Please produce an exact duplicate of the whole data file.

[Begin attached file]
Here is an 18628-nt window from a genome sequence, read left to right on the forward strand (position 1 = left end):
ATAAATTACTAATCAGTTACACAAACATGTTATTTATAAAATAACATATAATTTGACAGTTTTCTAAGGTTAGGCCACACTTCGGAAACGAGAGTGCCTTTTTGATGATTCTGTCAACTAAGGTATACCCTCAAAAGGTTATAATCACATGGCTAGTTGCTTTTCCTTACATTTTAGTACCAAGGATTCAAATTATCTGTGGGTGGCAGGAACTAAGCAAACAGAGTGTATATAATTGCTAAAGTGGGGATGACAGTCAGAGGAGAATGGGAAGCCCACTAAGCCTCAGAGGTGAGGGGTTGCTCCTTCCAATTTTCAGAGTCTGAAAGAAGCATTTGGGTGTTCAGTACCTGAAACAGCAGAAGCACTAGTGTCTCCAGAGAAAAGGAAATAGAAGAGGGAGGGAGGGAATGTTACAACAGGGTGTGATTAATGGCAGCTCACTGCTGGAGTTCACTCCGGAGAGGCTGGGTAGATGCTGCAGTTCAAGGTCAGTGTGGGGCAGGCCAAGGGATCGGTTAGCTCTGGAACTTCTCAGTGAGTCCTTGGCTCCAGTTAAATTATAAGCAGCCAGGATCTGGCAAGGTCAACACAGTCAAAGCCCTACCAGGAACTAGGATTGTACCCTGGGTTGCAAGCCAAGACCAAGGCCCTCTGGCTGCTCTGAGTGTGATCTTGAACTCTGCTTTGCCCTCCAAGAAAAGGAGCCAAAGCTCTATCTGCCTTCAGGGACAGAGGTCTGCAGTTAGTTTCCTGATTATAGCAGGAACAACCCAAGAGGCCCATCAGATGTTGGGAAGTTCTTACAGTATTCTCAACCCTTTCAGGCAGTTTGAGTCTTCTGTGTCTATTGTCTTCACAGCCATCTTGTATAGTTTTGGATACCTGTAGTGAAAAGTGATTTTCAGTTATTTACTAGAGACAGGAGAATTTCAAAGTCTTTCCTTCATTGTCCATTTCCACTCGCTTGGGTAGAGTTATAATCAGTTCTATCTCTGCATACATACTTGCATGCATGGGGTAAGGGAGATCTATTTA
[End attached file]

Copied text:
Here is an 18628-nt window from a genome sequence, read left to right on the forward strand (position 1 = left end):
ATAAATTACTAATCAGTTACACAAACATGTTATTTATAAAATAACATATAATTTGACAGTTTTCTAAGGTTAGGCCACACTTCGGAAACGAGAGTGCCTTTTTGATGATTCTGTCAACTAAGGTATACCCTCAAAAGGTTATAATCACATGGCTAGTTGCTTTTCCTTACATTTTAGTACCAAGGATTCAAATTATCTGTGGGTGGCAGGAACTAAGCAAACAGAGTGTATATAATTGCTAAAGTGGGGATGACAGTCAGAGGAGAATGGGAAGCCCACTAAGCCTCAGAGGTGAGGGGTTGCTCCTTCCAATTTTCAGAGTCTGAAAGAAGCATTTGGGTGTTCAGTACCTGAAACAGCAGAAGCACTAGTGTCTCCAGAGAAAAGGAAATAGAAGAGGGAGGGAGGGAATGTTACAACAGGGTGTGATTAATGGCAGCTCACTGCTGGAGTTCACTCCGGAGAGGCTGGGTAGATGCTGCAGTTCAAGGTCAGTGTGGGGCAGGCCAAGGGATCGGTTAGCTCTGGAACTTCTCAGTGAGTCCTTGGCTCCAGTTAAATTATAAGCAGCCAGGATCTGGCAAGGTCAACACAGTCAAAGCCCTACCAGGAACTAGGATTGTACCCTGGGTTGCAAGCCAAGACCAAGGCCCTCTGGCTGCTCTGAGTGTGATCTTGAACTCTGCTTTGCCCTCCAAGAAAAGGAGCCAAAGCTCTATCTGCCTTCAGGGACAGAGGTCTGCAGTTAGTTTCCTGATTATAGCAGGAACAACCCAAGAGGCCCATCAGATGTTGGGAAGTTCTTACAGTATTCTCAACCCTTTCAGGCAGTTTGAGTCTTCTGTGTCTATTGTCTTCACAGCCATCTTGTATAGTTTTGGATACCTGTAGTGAAAAGTGATTTTCAGTTATTTACTAGAGACAGGAGAATTTCAAAGTCTTTCCTTCATTGTCCATTTCCACTCGCTTGGGTAGAGTTATAATCAGTTCTATCTCTGCATACATACTTGCATGCATGGGGTAAGGGAGATCTATTTA